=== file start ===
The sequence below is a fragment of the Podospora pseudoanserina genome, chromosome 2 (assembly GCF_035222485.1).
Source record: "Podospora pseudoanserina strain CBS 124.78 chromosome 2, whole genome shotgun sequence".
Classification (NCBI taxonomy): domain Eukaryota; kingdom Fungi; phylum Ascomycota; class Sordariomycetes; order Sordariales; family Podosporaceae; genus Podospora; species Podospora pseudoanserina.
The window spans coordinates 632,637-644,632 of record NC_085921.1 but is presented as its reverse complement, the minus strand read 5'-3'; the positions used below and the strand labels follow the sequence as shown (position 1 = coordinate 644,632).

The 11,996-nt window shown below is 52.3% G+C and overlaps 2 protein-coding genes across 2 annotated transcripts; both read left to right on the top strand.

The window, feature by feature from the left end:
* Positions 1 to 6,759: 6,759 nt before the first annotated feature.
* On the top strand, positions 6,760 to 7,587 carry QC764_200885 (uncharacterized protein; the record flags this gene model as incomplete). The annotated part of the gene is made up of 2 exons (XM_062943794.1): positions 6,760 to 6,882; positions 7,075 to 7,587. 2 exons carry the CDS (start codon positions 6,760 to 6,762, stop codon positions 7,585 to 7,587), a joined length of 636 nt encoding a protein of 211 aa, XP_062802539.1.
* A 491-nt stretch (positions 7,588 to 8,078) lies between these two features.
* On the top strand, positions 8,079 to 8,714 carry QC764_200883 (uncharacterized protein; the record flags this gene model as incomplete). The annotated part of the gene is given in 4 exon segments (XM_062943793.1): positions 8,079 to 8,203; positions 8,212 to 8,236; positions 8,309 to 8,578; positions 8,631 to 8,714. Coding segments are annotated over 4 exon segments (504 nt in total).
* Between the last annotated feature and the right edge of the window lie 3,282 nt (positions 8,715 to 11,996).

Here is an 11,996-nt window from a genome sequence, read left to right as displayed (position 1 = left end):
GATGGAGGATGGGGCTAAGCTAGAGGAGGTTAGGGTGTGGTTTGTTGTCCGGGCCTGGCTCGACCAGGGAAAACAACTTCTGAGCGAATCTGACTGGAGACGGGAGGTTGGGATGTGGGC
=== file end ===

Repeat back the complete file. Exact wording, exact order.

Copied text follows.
The sequence below is a fragment of the Podospora pseudoanserina genome, chromosome 2 (assembly GCF_035222485.1).
Source record: "Podospora pseudoanserina strain CBS 124.78 chromosome 2, whole genome shotgun sequence".
Classification (NCBI taxonomy): domain Eukaryota; kingdom Fungi; phylum Ascomycota; class Sordariomycetes; order Sordariales; family Podosporaceae; genus Podospora; species Podospora pseudoanserina.
The window spans coordinates 632,637-644,632 of record NC_085921.1 but is presented as its reverse complement, the minus strand read 5'-3'; the positions used below and the strand labels follow the sequence as shown (position 1 = coordinate 644,632).

The 11,996-nt window shown below is 52.3% G+C and overlaps 2 protein-coding genes across 2 annotated transcripts; both read left to right on the top strand.

The window, feature by feature from the left end:
* Positions 1 to 6,759: 6,759 nt before the first annotated feature.
* On the top strand, positions 6,760 to 7,587 carry QC764_200885 (uncharacterized protein; the record flags this gene model as incomplete). The annotated part of the gene is made up of 2 exons (XM_062943794.1): positions 6,760 to 6,882; positions 7,075 to 7,587. 2 exons carry the CDS (start codon positions 6,760 to 6,762, stop codon positions 7,585 to 7,587), a joined length of 636 nt encoding a protein of 211 aa, XP_062802539.1.
* A 491-nt stretch (positions 7,588 to 8,078) lies between these two features.
* On the top strand, positions 8,079 to 8,714 carry QC764_200883 (uncharacterized protein; the record flags this gene model as incomplete). The annotated part of the gene is given in 4 exon segments (XM_062943793.1): positions 8,079 to 8,203; positions 8,212 to 8,236; positions 8,309 to 8,578; positions 8,631 to 8,714. Coding segments are annotated over 4 exon segments (504 nt in total).
* Between the last annotated feature and the right edge of the window lie 3,282 nt (positions 8,715 to 11,996).

Here is an 11,996-nt window from a genome sequence, read left to right as displayed (position 1 = left end):
GATGGAGGATGGGGCTAAGCTAGAGGAGGTTAGGGTGTGGTTTGTTGTCCGGGCCTGGCTCGACCAGGGAAAACAACTTCTGAGCGAATCTGACTGGAGACGGGAGGTTGGGATGTGGGC